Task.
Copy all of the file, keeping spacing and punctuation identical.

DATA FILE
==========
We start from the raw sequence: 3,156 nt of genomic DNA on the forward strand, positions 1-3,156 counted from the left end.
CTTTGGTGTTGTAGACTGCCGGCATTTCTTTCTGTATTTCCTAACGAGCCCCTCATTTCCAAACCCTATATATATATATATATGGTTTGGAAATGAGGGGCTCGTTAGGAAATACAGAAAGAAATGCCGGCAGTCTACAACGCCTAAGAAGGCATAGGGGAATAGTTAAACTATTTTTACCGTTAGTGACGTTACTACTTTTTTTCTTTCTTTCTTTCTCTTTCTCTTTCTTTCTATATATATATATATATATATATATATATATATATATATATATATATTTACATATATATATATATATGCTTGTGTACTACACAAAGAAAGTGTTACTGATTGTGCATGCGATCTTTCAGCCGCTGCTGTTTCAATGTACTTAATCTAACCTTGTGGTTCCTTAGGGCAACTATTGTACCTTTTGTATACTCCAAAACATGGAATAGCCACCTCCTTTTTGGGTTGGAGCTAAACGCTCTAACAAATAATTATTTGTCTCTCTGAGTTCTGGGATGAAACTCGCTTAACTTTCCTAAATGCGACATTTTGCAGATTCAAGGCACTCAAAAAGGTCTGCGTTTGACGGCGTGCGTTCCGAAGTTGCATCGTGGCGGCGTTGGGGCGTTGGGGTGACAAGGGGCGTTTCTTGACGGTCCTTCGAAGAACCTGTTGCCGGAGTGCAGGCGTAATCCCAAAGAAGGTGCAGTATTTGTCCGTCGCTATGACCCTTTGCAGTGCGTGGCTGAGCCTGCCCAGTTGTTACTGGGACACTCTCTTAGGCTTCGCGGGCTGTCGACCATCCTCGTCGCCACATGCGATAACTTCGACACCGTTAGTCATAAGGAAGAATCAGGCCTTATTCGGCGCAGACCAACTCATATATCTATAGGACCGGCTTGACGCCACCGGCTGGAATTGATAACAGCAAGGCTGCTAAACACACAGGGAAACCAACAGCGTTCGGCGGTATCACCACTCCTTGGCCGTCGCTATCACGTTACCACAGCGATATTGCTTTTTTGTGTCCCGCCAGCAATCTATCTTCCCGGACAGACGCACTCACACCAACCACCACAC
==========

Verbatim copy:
We start from the raw sequence: 3,156 nt of genomic DNA on the forward strand, positions 1-3,156 counted from the left end.
CTTTGGTGTTGTAGACTGCCGGCATTTCTTTCTGTATTTCCTAACGAGCCCCTCATTTCCAAACCCTATATATATATATATATGGTTTGGAAATGAGGGGCTCGTTAGGAAATACAGAAAGAAATGCCGGCAGTCTACAACGCCTAAGAAGGCATAGGGGAATAGTTAAACTATTTTTACCGTTAGTGACGTTACTACTTTTTTTCTTTCTTTCTTTCTCTTTCTCTTTCTTTCTATATATATATATATATATATATATATATATATATATATATATATATTTACATATATATATATATATGCTTGTGTACTACACAAAGAAAGTGTTACTGATTGTGCATGCGATCTTTCAGCCGCTGCTGTTTCAATGTACTTAATCTAACCTTGTGGTTCCTTAGGGCAACTATTGTACCTTTTGTATACTCCAAAACATGGAATAGCCACCTCCTTTTTGGGTTGGAGCTAAACGCTCTAACAAATAATTATTTGTCTCTCTGAGTTCTGGGATGAAACTCGCTTAACTTTCCTAAATGCGACATTTTGCAGATTCAAGGCACTCAAAAAGGTCTGCGTTTGACGGCGTGCGTTCCGAAGTTGCATCGTGGCGGCGTTGGGGCGTTGGGGTGACAAGGGGCGTTTCTTGACGGTCCTTCGAAGAACCTGTTGCCGGAGTGCAGGCGTAATCCCAAAGAAGGTGCAGTATTTGTCCGTCGCTATGACCCTTTGCAGTGCGTGGCTGAGCCTGCCCAGTTGTTACTGGGACACTCTCTTAGGCTTCGCGGGCTGTCGACCATCCTCGTCGCCACATGCGATAACTTCGACACCGTTAGTCATAAGGAAGAATCAGGCCTTATTCGGCGCAGACCAACTCATATATCTATAGGACCGGCTTGACGCCACCGGCTGGAATTGATAACAGCAAGGCTGCTAAACACACAGGGAAACCAACAGCGTTCGGCGGTATCACCACTCCTTGGCCGTCGCTATCACGTTACCACAGCGATATTGCTTTTTTGTGTCCCGCCAGCAATCTATCTTCCCGGACAGACGCACTCACACCAACCACCACAC